By Meredith McCulloch
Bard Turner was a design engineer on the Apollo project with responsibility for the guidance and navigation system. The task, very simply put, was to see that the Apollo spacecraft arrived at a point in space to rendezvous with the moon and returned to earth, while aiming, as he said, “to keep the pointy end up.”
The integrated circuit technology to make computer circuit elements small was then very new, and these had never been designed into a working computer that supported the various computing tasks needed. Turner invented/refined assembly methods and defined the configuration of the logic section of the on-board guidance computer.
Turner credited the working environment as a big factor in their success. Working independently, engineers were free to develop new technologies, new methods, and new materials while consulting with others, but were not required to go through channels or spend hours in meetings.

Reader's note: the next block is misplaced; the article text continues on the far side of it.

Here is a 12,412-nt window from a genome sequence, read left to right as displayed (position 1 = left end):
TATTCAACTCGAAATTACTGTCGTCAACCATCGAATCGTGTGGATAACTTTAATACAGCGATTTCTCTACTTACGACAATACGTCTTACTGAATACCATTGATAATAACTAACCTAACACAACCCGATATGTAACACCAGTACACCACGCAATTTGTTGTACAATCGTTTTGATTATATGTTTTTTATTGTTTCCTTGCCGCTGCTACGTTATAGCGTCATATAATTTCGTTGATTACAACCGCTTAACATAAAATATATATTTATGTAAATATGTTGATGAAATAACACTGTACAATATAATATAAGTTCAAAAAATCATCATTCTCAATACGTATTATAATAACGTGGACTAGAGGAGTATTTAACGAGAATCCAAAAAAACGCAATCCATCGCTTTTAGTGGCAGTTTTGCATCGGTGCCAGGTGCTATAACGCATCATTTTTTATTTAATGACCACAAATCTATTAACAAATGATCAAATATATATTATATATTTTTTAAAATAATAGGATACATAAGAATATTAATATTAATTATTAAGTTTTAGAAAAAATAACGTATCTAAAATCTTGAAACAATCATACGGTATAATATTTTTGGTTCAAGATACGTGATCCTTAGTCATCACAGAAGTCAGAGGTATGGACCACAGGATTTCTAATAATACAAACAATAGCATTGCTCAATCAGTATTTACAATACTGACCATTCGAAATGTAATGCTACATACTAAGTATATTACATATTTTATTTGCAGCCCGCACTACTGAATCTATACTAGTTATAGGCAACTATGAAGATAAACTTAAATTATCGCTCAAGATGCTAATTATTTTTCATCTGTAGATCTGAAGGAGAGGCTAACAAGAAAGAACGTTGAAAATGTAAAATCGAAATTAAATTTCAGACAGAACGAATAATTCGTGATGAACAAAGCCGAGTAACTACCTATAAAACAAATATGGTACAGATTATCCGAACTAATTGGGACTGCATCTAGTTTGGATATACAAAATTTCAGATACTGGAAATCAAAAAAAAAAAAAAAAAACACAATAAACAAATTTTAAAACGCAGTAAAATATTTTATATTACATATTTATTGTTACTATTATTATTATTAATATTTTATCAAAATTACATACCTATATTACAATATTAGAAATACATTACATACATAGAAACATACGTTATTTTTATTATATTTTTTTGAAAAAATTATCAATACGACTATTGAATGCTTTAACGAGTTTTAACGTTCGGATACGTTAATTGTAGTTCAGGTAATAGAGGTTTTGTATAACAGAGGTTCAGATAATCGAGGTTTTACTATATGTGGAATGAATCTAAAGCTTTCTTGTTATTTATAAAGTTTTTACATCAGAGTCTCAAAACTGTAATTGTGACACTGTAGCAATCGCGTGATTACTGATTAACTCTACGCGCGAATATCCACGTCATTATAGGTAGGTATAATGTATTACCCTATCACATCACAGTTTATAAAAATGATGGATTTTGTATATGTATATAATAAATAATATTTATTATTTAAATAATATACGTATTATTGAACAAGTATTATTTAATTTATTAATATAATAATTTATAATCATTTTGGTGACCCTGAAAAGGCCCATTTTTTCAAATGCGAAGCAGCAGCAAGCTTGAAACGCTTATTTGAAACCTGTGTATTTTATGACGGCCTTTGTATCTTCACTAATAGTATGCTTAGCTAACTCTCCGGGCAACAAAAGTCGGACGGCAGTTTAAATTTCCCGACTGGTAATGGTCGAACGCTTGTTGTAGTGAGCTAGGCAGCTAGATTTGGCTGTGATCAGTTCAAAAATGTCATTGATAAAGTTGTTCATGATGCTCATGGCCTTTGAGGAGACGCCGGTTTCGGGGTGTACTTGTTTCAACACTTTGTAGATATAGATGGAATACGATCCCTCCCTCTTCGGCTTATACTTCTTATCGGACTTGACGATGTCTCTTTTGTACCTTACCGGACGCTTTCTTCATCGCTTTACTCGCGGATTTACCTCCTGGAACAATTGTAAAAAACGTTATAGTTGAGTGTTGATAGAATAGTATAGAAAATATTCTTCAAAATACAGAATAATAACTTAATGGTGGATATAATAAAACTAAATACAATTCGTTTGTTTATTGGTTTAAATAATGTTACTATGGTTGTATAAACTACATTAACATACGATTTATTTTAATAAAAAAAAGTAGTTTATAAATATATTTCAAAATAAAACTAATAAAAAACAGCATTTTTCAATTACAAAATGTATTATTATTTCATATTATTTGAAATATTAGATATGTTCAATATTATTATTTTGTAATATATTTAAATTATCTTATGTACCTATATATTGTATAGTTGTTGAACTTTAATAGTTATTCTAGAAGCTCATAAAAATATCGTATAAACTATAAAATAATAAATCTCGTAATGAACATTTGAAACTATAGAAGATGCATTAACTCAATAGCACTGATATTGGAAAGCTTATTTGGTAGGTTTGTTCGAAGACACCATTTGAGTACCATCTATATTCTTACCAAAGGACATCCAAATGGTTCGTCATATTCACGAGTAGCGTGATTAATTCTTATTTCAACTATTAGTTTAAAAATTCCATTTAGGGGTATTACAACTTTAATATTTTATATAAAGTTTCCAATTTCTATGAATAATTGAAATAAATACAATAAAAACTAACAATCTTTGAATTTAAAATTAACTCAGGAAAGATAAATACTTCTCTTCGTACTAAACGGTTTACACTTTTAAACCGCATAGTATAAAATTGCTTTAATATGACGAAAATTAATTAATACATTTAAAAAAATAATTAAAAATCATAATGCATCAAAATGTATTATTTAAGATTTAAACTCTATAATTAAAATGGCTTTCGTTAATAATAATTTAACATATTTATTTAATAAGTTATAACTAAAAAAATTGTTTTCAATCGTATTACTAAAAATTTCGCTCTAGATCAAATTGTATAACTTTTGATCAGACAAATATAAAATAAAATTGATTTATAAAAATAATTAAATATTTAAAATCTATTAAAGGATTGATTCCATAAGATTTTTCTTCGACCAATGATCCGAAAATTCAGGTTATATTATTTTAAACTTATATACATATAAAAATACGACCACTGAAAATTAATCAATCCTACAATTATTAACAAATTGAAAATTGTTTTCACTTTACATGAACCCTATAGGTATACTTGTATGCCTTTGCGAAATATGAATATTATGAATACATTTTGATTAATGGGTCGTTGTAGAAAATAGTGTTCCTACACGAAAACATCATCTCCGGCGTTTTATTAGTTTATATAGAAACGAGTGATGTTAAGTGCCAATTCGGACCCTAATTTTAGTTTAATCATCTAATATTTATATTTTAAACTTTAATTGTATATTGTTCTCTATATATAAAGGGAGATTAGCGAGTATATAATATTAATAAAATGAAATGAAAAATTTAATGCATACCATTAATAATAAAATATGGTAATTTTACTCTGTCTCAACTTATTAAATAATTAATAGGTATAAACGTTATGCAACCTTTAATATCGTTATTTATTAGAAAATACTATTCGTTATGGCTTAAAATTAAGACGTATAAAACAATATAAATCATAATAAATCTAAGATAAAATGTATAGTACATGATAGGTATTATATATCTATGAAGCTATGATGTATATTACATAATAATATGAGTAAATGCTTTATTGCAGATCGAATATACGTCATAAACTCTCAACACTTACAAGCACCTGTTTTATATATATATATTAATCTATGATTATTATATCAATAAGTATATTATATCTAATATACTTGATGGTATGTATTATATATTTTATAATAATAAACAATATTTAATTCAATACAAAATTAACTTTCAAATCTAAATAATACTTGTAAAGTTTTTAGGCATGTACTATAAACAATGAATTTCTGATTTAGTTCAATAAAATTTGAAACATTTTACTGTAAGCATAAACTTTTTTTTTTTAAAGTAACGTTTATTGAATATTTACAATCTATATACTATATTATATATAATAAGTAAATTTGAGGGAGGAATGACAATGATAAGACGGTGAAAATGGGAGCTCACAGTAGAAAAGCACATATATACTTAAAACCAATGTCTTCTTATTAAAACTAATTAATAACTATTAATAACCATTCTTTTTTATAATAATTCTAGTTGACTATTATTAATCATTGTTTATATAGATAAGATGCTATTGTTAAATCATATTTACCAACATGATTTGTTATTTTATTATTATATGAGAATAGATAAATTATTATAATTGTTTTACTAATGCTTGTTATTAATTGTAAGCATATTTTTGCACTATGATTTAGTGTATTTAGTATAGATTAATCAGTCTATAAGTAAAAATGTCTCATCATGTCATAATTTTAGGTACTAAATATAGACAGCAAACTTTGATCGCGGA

In recalling the experience, he said what he most enjoyed was that engineers owned their own part of the project, but everyone owned the whole. “It was our project; everyone wins.”
Editor’s Note: Meredith McCulloch has sought out individuals with Bedford connections who were part of NASA’s Apollo program – Click this link to learn more about her project – each of the interviews will appear separately, under the individual’s name, and will be collected in a single reference document once all are posted.